Note the Difference Between Electrified and Electric
Language matters, and while it’s exciting when the words “EV” and “electric” start showing up, things aren’t as simple as they seem. You will notice that Honda’s plan still involves using hydrogen fuel cell vehicles and hybrids. Fuel cell vehicles are still certainly more sustainable than internal combustion engines (aka traditional fuel-reliant engines). They are powered by hydrogen and when they’re running, compressed hydrogen gas gets delivered into the fuel cell (also called a stack). Rather than burning that gas the way a regular engine would, it converts chemical energy into electric energy, and that electricity makes the car run. Put simply: these vehicles don’t create harmful emissions like regular internal combustion engines do. So that’s good.
Electric vehicles are simpler. They draw energy from a battery, not unlike some appliances you might have in your home, toys your children might play with, or your phone. Some people believe that electric vehicles are better for the environment than hydrogen vehicles. In actuality, hydrogen is a renewable source, so we don’t need to worry about running out of it as we do with fossil fuels. Here’s the other catch: what happens if the electric grid were to go out? Pure electric vehicles wouldn’t be able to run. So in that way, there is a major downside to pure electric vehicles. You can see why Honda would want the flexibility to produce both types of cars.
Honda Is Also Making Its Own Batteries
While there are certainly collaborations powering Honda’s EV movement, there is one thing they’re doing solo: making solid-state batteries. It’s been reported that they will be investing roughly $343 million into developing solid-state batteries. These offer alternatives to lithium-ion batteries. They’re said to have better ranges, faster charging times, and lower risks of battery fires.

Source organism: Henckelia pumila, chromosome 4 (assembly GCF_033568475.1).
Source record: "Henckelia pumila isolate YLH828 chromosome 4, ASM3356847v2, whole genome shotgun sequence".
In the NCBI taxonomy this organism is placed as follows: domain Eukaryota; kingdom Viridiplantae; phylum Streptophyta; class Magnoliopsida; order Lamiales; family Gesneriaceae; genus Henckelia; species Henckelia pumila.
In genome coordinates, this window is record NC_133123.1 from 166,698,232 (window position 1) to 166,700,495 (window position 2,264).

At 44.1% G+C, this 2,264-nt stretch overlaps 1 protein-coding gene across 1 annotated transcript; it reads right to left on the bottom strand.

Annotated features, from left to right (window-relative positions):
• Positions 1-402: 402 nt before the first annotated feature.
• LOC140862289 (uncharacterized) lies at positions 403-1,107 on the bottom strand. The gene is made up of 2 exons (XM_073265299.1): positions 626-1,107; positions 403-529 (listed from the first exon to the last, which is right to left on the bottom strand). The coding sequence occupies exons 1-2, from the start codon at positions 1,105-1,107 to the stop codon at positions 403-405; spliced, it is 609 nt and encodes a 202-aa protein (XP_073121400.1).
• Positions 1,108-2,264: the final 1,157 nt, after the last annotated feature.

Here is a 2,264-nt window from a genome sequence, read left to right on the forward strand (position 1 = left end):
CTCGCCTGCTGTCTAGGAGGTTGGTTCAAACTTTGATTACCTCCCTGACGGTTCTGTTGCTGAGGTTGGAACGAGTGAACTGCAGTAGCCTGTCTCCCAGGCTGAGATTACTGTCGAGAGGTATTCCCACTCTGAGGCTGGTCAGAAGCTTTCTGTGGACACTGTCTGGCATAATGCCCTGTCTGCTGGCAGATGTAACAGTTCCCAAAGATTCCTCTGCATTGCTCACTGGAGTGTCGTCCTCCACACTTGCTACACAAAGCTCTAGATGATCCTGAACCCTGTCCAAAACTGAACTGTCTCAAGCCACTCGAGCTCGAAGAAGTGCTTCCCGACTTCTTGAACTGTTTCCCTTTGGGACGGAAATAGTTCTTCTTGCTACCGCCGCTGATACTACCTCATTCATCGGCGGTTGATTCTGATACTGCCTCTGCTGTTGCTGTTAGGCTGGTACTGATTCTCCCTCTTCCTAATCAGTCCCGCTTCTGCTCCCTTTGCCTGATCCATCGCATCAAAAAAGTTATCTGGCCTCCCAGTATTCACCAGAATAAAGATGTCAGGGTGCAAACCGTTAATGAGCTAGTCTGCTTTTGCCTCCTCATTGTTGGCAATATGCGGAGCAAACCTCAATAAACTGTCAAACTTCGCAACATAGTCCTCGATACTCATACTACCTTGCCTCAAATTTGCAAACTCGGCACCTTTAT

Many companies, including those that make trains and planes, are looking into solid-state batteries because of the obvious benefits. Solid-state batteries are not yet available from any manufacturer. Rumor has it that we should start seeing them roll onto the market in 2025. Investing in these is a smart move by Honda as it would make them less reliant on GM’s battery and would keep them ahead of EV trends.
Let’s Hope Honda Can Keep Up
You can’t help but admire Honda’s willingness to enter into the EV race this late in the game. Many of us thought that they would stubbornly hold onto their internal combustion engine ways until the end of time. They’ve certainly had their sales formula down to an art form, with cars like the Civic and Accord consistently topping sales charts. Many companies wouldn’t mess with perfection. However, Honda probably did a smart thing in realizing that electric vehicles matter, maybe just days before their customer base wanted to make the switch.
These plans will take some time, though. So it will be interesting to see if Honda will maintain its sales records in the interim while still mostly offering gas-reliant vehicles. It will also be interesting to see how their collaborations play out. We’d like to think that the Sony collaboration will result in something all new––and the same with the GM collaboration. But as is the case with many of these deals, products start to trend more towards one side than the other. So, will GM buy out Honda? Will Honda become Sony? And, will any of Honda’s EVs be good enough to compete with the other EVs from competing brands who have already been perfecting their products for years? Only time will tell.